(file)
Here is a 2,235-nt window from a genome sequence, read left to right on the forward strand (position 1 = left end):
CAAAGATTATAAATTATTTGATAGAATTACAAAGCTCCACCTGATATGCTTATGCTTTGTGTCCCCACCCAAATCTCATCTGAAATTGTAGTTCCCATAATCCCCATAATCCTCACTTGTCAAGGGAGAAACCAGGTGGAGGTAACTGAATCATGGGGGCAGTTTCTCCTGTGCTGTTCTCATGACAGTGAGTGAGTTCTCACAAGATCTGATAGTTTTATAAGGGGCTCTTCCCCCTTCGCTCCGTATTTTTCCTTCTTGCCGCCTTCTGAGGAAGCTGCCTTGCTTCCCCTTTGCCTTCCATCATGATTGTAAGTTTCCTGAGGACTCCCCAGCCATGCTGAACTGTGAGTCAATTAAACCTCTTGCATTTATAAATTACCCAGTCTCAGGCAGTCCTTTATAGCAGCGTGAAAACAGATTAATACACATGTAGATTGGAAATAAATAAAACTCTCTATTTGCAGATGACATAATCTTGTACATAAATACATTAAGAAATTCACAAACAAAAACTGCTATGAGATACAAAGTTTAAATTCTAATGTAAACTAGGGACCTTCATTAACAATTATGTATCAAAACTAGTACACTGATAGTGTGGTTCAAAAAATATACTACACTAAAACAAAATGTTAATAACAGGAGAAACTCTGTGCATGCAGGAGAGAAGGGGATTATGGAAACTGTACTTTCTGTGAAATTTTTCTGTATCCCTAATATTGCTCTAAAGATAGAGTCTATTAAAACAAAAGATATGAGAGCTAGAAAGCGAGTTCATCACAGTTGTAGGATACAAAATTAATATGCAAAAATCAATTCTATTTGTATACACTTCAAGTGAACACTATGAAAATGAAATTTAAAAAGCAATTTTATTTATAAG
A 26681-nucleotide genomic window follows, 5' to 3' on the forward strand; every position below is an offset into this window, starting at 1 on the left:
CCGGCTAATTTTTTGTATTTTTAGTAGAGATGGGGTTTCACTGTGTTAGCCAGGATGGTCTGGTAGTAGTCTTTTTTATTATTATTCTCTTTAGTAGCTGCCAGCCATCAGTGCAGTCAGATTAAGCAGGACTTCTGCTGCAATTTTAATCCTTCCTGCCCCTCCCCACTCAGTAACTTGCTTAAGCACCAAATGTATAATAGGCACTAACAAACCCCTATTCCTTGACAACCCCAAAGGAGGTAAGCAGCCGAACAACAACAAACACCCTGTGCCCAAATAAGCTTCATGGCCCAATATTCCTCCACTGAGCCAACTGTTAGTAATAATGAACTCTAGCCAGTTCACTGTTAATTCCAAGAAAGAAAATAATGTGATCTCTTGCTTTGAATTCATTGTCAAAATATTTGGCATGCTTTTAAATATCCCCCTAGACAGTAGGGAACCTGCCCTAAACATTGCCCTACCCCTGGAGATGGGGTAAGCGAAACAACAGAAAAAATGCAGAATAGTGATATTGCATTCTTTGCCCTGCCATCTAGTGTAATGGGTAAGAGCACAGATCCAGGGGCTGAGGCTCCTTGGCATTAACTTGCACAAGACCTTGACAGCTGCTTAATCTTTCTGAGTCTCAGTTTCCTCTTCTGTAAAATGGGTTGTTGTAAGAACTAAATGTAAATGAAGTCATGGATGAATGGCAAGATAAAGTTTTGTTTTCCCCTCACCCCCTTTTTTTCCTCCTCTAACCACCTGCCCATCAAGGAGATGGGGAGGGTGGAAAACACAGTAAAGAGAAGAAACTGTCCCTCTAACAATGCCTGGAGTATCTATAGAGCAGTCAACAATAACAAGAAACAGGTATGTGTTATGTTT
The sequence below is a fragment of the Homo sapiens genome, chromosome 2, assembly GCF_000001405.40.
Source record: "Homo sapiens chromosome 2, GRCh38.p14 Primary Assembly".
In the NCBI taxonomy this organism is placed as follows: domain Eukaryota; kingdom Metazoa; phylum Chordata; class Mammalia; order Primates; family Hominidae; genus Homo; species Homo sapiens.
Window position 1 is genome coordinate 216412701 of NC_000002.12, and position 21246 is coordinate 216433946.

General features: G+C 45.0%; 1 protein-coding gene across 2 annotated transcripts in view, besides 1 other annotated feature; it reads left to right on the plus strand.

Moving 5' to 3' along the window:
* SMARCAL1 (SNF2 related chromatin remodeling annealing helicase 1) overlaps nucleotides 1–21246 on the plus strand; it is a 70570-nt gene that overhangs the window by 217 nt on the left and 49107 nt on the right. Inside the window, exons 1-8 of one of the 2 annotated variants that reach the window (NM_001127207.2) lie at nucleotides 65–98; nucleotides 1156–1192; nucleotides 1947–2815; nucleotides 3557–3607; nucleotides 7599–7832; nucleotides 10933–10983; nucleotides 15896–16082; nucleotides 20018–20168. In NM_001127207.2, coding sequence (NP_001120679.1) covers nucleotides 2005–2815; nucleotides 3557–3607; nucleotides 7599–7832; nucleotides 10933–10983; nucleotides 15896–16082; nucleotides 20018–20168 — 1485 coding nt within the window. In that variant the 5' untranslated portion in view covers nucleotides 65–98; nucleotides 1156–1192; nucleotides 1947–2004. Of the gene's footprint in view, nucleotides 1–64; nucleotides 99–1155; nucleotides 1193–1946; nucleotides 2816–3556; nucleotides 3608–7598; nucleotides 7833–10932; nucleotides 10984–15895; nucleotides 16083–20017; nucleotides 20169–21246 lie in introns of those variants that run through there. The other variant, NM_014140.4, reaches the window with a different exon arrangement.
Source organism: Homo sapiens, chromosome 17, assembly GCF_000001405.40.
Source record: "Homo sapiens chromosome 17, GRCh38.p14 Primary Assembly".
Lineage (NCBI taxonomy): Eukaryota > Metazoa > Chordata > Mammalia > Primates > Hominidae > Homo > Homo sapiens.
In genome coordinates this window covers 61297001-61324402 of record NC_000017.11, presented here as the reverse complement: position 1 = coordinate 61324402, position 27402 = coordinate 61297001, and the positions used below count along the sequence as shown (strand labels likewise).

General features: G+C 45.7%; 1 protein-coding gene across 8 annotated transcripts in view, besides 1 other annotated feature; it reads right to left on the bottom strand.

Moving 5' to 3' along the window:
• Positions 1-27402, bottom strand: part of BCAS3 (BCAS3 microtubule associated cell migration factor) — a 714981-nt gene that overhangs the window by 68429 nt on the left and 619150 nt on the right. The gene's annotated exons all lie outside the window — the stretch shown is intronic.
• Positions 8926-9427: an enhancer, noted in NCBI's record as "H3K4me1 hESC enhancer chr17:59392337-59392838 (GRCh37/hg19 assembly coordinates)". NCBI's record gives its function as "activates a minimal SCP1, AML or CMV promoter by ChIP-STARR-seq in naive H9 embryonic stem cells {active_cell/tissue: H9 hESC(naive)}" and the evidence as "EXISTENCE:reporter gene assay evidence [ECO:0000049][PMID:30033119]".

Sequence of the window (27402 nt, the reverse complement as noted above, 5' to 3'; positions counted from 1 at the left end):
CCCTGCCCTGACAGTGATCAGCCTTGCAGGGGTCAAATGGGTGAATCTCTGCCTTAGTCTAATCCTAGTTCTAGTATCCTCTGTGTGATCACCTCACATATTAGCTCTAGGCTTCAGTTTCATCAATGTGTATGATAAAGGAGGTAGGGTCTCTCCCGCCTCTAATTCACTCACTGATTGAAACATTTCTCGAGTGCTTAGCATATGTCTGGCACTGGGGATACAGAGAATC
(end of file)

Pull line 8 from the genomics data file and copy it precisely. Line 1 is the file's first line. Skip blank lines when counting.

Window position 1 is genome coordinate 216412701 of NC_000002.12, and position 21246 is coordinate 216433946.